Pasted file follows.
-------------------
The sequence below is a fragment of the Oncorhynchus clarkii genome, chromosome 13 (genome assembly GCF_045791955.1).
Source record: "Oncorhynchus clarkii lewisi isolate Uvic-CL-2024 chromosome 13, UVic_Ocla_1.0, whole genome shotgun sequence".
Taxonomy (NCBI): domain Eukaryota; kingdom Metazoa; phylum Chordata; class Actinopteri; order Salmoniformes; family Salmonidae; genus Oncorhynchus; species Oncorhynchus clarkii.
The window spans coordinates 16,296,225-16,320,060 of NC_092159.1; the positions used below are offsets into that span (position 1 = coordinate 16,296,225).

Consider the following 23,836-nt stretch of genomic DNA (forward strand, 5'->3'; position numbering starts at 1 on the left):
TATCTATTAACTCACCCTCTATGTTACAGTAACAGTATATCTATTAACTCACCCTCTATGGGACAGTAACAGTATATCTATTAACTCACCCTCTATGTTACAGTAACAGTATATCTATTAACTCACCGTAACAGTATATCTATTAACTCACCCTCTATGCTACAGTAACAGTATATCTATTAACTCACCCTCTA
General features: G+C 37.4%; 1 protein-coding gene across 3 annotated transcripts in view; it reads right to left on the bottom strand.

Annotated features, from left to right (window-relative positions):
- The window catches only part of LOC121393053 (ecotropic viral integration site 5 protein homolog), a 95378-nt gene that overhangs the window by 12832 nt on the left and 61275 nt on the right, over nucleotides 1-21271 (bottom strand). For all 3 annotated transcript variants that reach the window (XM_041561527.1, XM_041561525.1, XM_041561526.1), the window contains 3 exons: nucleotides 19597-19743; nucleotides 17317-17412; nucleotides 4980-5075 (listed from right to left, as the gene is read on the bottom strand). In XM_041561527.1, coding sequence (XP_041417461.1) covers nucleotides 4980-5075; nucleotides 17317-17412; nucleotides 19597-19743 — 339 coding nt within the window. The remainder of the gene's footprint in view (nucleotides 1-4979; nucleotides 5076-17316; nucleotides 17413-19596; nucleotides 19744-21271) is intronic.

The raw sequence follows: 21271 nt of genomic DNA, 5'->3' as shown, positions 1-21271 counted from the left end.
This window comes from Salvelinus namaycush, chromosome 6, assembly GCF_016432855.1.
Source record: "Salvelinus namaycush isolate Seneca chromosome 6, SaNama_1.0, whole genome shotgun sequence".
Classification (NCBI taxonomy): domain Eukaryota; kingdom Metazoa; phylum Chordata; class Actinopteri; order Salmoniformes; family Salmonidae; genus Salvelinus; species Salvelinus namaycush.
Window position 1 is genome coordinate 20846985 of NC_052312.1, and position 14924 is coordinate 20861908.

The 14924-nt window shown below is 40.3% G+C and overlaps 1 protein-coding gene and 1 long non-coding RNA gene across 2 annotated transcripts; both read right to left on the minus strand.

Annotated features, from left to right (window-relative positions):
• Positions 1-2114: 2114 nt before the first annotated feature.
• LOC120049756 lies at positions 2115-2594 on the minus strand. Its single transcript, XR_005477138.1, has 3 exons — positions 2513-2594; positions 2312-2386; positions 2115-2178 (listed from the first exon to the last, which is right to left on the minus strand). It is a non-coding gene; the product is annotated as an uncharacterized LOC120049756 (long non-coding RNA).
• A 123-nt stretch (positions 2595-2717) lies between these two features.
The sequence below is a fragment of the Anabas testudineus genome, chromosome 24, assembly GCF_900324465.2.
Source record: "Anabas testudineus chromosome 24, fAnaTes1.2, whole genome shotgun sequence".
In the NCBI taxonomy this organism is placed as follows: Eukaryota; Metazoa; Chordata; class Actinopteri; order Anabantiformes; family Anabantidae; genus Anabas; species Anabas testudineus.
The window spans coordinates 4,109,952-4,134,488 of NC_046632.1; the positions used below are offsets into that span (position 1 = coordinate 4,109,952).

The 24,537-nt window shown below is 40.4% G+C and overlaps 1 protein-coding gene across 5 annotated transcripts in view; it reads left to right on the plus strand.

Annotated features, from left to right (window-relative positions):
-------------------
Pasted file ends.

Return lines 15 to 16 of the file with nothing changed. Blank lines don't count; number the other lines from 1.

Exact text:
The 14924-nt window shown below is 40.3% G+C and overlaps 1 protein-coding gene and 1 long non-coding RNA gene across 2 annotated transcripts; both read right to left on the minus strand.

Annotated features, from left to right (window-relative positions):